|US5341939 *||Feb 22, 1993||Aug 30, 1994||Corrosion Engineering, Inc.||Multiple deck vibrating screen apparatus|
|Citing Patent||Filing date||Publication date||Applicant||Title|
|US5950841 *||Jul 22, 1998||Sep 14, 1999||Emerson Electric Co.||Screen assembly for a vibratory separator|
|US5988397||Jul 17, 1997||Nov 23, 1999||Tuboscope I/P, Inc.||Screen for vibratory separator|
|US6050423 *||Jul 27, 1998||Apr 18, 2000||Terex Corporation||Trommel with quick change screen panels|
|US6122815 *||Apr 27, 1998||Sep 26, 2000||Power Distribution Products||Circuit board stiffener and method of attachment to a circuit board|
|US6241098||Jun 28, 2000||Jun 5, 2001||Tubo Scope I/P, Inc.||Drilling fluid treatment operations and apparatuses|
|US6305549 *||Jul 6, 1999||Oct 23, 2001||Southwestern Wire Cloth, Inc.||Vibrating screen assembly of dissimilar materials|
|US6431916 *||Mar 28, 2001||Aug 13, 2002||Sumitomo Wiring Systems, Ltd.||Electrical connector|
|US6601709||Dec 21, 2001||Aug 5, 2003||Tuboscope I/P, Inc.||Screen support and screens for shale shakers|
|US6662952||Jan 16, 2002||Dec 16, 2003||Varco I/P, Inc.||Shale shakers and screens for them|
|US6769550 *||Jan 23, 2002||Aug 3, 2004||Varco I/P, Inc.||Screen assemblies for shale shakers|
|US6935511||May 2, 2003||Aug 30, 2005||Varco I/P, Inc.||Centrally supported screen assembly|
|US6957741||Aug 5, 2002||Oct 25, 2005||Manfred Franz Axel Freissle||Screening arrangement|
|US6983849 *||Feb 18, 2004||Jan 10, 2006||Norris Screen & Manufacturing, Inc.||Screen repair apparatus and method|
|US7175027 *||Feb 6, 2004||Feb 13, 2007||Varco I/P, Inc.||Shaker screen and clamping system|
|US7240801||Aug 5, 2004||Jul 10, 2007||Manfred Franz Axel Freissle||Screening arrangement|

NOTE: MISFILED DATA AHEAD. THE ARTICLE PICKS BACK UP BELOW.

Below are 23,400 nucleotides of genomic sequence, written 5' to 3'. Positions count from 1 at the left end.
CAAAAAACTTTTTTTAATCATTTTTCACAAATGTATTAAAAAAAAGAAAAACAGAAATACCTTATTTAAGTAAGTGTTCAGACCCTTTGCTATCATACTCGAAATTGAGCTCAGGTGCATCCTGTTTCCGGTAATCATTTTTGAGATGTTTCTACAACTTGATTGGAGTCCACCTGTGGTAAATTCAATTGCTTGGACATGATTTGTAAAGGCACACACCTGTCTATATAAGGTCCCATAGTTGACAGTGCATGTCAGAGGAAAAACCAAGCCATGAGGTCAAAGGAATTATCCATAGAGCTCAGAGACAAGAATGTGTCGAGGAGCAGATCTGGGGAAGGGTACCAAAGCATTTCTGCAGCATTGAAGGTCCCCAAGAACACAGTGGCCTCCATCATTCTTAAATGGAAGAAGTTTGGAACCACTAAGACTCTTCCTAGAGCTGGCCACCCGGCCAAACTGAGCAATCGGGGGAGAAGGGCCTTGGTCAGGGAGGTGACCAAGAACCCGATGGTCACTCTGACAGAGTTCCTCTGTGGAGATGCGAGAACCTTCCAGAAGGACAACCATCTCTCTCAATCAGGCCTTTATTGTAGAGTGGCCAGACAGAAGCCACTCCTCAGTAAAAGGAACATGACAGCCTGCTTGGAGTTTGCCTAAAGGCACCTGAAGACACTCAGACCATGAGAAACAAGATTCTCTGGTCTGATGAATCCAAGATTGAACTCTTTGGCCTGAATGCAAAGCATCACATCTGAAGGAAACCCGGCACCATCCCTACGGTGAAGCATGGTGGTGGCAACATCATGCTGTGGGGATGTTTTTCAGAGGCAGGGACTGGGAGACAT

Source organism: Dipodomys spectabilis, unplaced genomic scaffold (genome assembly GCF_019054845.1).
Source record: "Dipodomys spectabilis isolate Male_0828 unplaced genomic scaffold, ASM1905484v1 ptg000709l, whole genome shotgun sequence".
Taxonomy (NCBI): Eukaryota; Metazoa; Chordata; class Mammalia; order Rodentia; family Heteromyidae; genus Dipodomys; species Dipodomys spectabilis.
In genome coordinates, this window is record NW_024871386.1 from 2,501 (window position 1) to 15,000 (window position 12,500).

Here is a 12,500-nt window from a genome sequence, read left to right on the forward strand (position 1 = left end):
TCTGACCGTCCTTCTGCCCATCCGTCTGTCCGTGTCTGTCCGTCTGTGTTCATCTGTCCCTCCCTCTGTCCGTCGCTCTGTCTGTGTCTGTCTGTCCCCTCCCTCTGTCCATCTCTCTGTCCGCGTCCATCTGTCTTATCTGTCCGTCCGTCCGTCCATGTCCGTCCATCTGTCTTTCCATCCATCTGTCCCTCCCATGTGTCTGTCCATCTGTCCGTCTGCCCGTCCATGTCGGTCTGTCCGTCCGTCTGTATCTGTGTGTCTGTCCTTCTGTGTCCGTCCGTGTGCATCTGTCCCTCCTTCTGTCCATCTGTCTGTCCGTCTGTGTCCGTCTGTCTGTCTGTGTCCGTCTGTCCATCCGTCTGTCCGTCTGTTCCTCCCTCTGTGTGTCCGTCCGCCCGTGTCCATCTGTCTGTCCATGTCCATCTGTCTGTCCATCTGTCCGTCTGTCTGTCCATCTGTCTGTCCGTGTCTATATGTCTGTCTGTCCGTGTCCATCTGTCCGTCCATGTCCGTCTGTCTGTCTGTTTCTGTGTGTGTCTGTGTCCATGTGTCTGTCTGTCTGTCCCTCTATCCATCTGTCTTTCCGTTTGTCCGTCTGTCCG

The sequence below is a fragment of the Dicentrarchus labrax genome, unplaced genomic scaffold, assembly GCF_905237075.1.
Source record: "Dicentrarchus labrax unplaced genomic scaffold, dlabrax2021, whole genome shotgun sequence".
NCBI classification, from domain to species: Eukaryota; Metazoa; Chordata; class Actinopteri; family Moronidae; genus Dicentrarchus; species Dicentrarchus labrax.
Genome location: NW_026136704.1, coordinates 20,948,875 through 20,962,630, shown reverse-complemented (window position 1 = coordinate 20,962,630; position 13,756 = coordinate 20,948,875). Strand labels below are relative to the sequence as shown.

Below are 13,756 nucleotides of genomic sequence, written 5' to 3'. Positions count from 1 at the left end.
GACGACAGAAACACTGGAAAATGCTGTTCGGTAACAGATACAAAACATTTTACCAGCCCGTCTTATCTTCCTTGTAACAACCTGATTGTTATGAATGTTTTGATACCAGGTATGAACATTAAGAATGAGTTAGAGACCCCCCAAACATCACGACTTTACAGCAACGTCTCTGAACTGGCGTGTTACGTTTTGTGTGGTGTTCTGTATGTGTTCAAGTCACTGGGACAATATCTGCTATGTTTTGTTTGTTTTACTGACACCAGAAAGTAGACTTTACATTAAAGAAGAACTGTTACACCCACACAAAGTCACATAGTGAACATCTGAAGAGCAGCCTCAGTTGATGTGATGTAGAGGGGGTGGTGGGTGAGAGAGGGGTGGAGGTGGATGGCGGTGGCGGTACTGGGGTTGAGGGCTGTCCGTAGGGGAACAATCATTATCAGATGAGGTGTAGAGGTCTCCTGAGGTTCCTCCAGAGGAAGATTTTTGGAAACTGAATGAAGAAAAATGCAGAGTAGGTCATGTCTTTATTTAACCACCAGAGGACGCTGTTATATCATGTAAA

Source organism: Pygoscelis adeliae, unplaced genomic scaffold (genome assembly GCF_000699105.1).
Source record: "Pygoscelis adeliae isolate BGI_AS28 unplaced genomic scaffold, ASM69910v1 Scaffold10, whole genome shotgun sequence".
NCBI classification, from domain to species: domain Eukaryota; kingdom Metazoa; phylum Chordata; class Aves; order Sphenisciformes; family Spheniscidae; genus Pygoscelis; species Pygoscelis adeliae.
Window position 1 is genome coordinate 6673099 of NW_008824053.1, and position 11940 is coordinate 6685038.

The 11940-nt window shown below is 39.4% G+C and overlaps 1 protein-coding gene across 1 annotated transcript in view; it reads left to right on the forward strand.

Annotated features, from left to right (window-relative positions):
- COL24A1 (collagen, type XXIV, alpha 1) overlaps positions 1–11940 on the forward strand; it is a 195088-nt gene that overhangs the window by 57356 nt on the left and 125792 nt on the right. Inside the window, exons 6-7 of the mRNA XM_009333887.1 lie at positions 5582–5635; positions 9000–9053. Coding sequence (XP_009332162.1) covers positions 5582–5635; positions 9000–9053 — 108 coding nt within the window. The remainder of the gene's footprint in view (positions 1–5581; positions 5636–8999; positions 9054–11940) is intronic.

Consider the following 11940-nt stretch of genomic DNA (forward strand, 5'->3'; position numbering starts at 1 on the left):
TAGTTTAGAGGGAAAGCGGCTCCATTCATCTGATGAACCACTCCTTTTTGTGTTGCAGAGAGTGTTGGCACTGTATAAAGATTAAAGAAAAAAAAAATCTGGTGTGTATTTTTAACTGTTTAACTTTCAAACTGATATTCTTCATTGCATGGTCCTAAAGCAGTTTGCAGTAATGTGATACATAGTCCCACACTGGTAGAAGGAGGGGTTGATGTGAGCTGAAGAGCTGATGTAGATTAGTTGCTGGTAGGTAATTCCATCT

|US7273151||Oct 2, 2003||Sep 25, 2007||Durex Products, Inc.||Sieve bed for a sifting machine|
|US7296685||Mar 28, 2005||Nov 20, 2007||Sandvik Intellectual Property Ab||Vibrating screen for screening crushed stone and gravel|
|US7344032||Jun 14, 2004||Mar 18, 2008||Action Equipment Company, Inc.||Flexible sieve mat screening apparatus|
|US7520391 *||Jun 6, 2007||Apr 21, 2009||Varco I/P, Inc.||Screen assembly for vibratory separator|
|US7527138||Feb 17, 2006||May 5, 2009||Kemper Equipment, Inc.||Roll away chute with no-tool liners and gates|
|US7604127||Jul 10, 2007||Oct 20, 2009||Manfred Franz Axel Freissle||Screening arrangement|
|US7621406||Dec 2, 2005||Nov 24, 2009||Polydeck Screen Corporation||Conversion kit for particulate screening system and related implementation methods|
|US7654394 *||Jan 14, 2005||Feb 2, 2010||Action Equipment Company, Inc.||Flexible mat screening or conveying apparatus|
|US7896162||Jul 1, 2009||Mar 1, 2011||Axiom Process Ltd.||Screening system|
|US7922003||Sep 27, 2007||Apr 12, 2011||M-I L.L.C.||Magnetic screen clamping|
|US7938273||Sep 11, 2008||May 10, 2011||M-I Llc||Magnetic clamping assembly|
|US8025153||Oct 12, 2009||Sep 27, 2011||Manfred Franz Axel Freissle||Screening arrangement|
|US8231009||Apr 8, 2011||Jul 31, 2012||M-I L.L.C.||Magnetic screen clamping|
|US8393474||Sep 21, 2007||Mar 12, 2013||United Wire Limited||Injection molded grid for saving screen frames|
|US8439203||Mar 19, 2008||May 14, 2013||Derrick Corporation||Method and apparatuses for pre-screening|
|US8453844||Mar 28, 2008||Jun 4, 2013||Axiom Process Ltd.||Screening system|
|US8533974||Oct 23, 2012||Sep 17, 2013||Varco I/P, Inc.||Reclamation of components of wellbore cuttings material|
|US8561805||Nov 29, 2011||Oct 22, 2013||National Oilwell Varco, L.P.||Automatic vibratory separator|
|US8597559||Feb 4, 2009||Dec 3, 2013||M-I L.L.C.||Method of making a shaker screen|
|US8695805||Oct 15, 2012||Apr 15, 2014||National Oilwell Varco, L.P.||Magnetic vibratory screen clamping|
|US8746459||Jun 10, 2009||Jun 10, 2014||National Oilwell Varco, L.P.||Automatic vibratory separator|